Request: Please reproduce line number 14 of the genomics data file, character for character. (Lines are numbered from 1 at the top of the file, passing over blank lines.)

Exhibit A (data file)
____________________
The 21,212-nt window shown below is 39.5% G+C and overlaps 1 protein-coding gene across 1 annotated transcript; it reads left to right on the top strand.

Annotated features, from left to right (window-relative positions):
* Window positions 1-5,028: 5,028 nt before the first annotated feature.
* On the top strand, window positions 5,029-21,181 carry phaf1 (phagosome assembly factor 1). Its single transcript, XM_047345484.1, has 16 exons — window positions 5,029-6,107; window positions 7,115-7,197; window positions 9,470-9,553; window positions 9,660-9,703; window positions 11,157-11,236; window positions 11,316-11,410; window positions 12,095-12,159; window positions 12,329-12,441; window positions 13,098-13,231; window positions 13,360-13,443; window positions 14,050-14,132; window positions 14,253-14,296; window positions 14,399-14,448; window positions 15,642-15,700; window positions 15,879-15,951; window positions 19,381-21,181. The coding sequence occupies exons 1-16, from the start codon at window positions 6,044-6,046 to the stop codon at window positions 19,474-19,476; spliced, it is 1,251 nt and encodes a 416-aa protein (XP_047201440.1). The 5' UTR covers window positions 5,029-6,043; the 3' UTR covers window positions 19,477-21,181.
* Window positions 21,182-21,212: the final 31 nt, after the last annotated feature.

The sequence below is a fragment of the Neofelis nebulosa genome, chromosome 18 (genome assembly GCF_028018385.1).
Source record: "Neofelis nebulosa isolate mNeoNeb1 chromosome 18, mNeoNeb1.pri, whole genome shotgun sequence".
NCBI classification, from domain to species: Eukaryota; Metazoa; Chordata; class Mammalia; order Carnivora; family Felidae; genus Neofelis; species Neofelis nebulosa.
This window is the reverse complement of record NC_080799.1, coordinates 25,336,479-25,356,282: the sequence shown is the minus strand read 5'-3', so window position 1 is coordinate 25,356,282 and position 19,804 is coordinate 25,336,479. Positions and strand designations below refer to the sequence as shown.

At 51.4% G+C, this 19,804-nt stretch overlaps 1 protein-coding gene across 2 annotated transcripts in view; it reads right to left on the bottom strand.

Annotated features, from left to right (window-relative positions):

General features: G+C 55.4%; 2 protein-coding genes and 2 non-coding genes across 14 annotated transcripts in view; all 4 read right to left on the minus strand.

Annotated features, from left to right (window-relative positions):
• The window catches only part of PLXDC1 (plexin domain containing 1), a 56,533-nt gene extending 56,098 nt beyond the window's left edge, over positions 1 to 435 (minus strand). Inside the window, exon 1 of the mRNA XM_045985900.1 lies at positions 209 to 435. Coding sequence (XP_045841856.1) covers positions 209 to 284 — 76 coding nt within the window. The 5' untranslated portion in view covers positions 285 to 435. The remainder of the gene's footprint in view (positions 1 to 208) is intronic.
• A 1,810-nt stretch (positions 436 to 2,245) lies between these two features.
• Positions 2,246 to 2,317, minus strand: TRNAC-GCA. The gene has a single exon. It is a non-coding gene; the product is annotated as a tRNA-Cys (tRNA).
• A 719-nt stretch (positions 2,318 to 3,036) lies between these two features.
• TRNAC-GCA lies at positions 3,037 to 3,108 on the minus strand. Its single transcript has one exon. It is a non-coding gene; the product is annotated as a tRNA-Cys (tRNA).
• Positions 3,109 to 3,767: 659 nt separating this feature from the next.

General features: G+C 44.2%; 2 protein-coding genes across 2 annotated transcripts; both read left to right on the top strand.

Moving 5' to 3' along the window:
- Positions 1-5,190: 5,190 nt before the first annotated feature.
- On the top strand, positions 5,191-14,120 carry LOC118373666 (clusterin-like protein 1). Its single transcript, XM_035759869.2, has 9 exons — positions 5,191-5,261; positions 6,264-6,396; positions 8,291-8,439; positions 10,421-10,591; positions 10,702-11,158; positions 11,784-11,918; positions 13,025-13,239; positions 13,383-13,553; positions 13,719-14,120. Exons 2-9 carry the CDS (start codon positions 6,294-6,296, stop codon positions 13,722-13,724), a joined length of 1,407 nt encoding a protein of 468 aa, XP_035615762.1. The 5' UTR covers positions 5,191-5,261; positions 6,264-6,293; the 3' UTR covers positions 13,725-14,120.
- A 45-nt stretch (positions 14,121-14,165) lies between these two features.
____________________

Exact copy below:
• The window catches only part of PLXDC1 (plexin domain containing 1), a 56,533-nt gene extending 56,098 nt beyond the window's left edge, over positions 1 to 435 (minus strand). Inside the window, exon 1 of the mRNA XM_045985900.1 lies at positions 209 to 435. Coding sequence (XP_045841856.1) covers positions 209 to 284 — 76 coding nt within the window. The 5' untranslated portion in view covers positions 285 to 435. The remainder of the gene's footprint in view (positions 1 to 208) is intronic.